While we were at the CEMA car show which was held at the Walter P. Chrysler Museum during the June Aero Warrior Reunion in Auburn Hills, MI, I met Roger Chapman and had a very interesting visit with him. In 1964, when Roger began working at Carron and Company (now known as Carron Industries) located in Inkster, MI, they were making the stainless steel exhaust systems for Chrysler's famous Turbine cars.
Although most of the time Carron employees made parts for Ford cars, another of the interesting parts they made for Chrysler were the nosecones for the 1969 Daytonas and 1970 SuperBirds! To begin the process, first Chrysler employees made a solid oak form of the Daytona and SuperBird nosecones exactly as they were in the correct dimensions and with all of the body lines, etc. When finished, this oak form was sent to a subcontractor, who then made a Kirksite mold from it.
Kirksite is a lead and alloy substance, soft enough to carve and form into a shape. The Kirksite mold was rented by Carron and Company, who then made the nosecones for Creative Industries. Roger said the Kirksite molds were only good to make a few nosecones and then the Carron employees would have to rebuild them by filling in the broken parts and re-shaping, which was easily done with the soft material. When the operation was going smoothly, Carron men turned out approximately 20 nosecones per day. There was not an assembly line at Carron and only a few employees got the honor of working on the nosecones. They were all built by hand.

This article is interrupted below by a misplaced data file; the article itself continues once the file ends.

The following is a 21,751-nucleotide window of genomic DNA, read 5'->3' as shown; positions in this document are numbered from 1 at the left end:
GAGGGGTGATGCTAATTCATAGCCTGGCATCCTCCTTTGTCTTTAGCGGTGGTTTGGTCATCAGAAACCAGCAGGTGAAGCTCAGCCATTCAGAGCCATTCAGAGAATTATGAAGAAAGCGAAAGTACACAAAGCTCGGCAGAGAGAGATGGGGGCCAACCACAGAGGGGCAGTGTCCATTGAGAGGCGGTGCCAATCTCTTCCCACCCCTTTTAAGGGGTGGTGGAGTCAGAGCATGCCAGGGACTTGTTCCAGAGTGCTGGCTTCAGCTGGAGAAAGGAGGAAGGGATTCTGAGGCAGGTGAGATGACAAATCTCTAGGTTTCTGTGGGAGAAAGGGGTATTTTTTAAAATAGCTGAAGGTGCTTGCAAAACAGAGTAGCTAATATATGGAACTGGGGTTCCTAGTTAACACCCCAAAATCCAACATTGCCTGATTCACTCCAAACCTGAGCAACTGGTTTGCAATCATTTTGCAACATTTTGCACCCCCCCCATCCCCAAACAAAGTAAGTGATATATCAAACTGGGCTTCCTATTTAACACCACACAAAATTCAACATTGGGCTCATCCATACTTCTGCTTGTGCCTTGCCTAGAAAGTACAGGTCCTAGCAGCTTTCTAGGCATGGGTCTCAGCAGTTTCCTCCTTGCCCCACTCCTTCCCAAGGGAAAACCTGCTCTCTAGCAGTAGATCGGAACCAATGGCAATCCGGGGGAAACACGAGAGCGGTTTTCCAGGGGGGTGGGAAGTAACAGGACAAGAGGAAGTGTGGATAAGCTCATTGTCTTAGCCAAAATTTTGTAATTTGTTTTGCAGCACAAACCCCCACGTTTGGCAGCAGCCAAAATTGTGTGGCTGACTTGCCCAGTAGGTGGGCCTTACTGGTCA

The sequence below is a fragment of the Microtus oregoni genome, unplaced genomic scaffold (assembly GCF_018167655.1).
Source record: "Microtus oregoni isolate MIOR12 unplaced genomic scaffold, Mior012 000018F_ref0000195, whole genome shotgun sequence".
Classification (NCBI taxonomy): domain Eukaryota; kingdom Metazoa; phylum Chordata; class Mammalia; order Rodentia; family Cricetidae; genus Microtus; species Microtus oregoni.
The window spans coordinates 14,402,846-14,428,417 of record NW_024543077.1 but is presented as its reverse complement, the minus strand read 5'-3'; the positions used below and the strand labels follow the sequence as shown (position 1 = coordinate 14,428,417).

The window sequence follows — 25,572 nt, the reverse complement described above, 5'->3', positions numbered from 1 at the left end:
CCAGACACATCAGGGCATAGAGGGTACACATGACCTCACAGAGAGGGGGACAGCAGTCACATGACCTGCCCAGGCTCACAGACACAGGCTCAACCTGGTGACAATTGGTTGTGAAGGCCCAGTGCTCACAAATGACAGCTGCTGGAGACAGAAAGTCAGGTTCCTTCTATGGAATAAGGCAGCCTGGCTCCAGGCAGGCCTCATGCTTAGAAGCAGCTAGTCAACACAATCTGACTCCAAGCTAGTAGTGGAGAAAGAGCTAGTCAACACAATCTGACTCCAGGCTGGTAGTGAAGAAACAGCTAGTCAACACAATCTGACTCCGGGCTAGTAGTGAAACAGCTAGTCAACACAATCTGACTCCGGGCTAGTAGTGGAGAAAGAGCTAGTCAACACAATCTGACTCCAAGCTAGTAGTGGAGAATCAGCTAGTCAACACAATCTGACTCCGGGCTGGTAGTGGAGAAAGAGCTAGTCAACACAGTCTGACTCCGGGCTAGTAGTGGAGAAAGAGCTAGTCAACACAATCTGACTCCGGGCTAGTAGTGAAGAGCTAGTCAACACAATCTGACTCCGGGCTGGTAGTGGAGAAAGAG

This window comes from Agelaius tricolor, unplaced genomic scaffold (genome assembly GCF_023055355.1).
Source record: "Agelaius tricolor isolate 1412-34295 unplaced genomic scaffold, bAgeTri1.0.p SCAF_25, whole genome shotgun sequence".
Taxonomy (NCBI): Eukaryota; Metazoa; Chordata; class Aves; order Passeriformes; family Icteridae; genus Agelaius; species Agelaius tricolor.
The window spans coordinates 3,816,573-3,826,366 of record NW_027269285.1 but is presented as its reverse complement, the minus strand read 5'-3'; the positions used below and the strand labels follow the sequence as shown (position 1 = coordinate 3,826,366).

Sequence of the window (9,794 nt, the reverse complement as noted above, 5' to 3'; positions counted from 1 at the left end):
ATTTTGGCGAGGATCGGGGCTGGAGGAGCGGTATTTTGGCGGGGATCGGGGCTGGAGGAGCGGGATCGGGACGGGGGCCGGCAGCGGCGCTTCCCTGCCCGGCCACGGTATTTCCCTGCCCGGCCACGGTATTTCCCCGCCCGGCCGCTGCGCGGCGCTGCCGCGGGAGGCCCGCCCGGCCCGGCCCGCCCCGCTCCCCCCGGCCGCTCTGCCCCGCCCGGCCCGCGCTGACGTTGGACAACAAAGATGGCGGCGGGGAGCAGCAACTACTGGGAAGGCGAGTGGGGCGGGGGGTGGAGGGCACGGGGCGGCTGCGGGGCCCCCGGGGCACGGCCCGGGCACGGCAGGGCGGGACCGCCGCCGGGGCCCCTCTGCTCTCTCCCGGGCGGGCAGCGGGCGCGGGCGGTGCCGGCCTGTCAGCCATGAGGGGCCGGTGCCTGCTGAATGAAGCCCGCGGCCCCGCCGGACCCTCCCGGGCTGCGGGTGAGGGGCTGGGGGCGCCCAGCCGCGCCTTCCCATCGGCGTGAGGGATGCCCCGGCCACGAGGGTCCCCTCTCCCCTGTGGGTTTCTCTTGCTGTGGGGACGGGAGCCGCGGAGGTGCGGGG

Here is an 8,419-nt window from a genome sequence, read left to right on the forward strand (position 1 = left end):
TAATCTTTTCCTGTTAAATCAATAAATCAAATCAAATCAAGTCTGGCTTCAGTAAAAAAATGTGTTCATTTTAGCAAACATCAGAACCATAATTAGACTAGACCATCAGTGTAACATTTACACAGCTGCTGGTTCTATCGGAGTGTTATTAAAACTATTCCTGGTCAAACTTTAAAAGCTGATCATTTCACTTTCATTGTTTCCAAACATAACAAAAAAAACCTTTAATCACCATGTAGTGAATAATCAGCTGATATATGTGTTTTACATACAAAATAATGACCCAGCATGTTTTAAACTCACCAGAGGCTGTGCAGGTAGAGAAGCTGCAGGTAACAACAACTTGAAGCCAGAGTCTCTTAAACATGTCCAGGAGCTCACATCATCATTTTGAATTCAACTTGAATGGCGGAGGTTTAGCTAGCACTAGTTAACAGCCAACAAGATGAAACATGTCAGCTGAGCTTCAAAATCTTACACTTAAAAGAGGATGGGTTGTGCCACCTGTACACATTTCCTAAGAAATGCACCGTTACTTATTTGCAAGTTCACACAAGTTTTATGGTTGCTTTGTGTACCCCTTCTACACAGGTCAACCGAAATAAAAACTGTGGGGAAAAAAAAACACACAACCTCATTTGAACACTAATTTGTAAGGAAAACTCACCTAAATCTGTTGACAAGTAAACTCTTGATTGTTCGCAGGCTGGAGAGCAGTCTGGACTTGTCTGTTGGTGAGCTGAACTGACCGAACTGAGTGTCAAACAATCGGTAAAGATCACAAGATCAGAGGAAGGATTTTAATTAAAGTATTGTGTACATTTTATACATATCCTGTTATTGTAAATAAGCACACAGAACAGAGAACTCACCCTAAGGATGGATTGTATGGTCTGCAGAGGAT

The top piece of the nosecone was made on the Kirksite mold first, and then the two sides were formed. The flange on the top piece was fitted over the side panel and then was spot welded. Next, it was leaded-in and finished off. The bottom panel went on next, then the flanges in the headlight openings were made. When the nose shell was finished, it was covered with a preservation oil to keep it from rusting. While we were discussing the nosecone building procedure, we were looking at Rick Edward's original Limelight SuperBird and you could clearly see the flange seam on this Bird's nose.....someone at Carron never properly leaded it in and finished it off! Roger got a kick out of seeing the sloppy work done on Rick's nosecone.
At each day's end, the nose shells were stacked three or four high, with thick cardboard between them and the open end down, on pallets. The pallets were then loaded onto Carron's trucks and shipped to the other side of Detroit where they were delivered to Creative Industries.
While most old books and literature would have us all believe that Creative Industries built all of the special winged car parts, the truth is they actually only assembled the cars. Almost all of the special parts were built by other companies and supplied to Creative. The grille and park light frames were originally built by a Canadian company, the wing uprights were built by Hackett Brass, etc.
Roger told me that they built Daytona and SuperBird nose shells at Carron well into 1971, long after the production of the cars ended. These could well have been race car replacements. At that time, Carron and Company operated out of one building with 60 employees. Today Carron Industries has three large buildings and they even operate a restoration shop. A very big THANKS to Roger for this enjoyable trip down memory lane!
|MAIN PAGE||TABLE OF CONTENTS|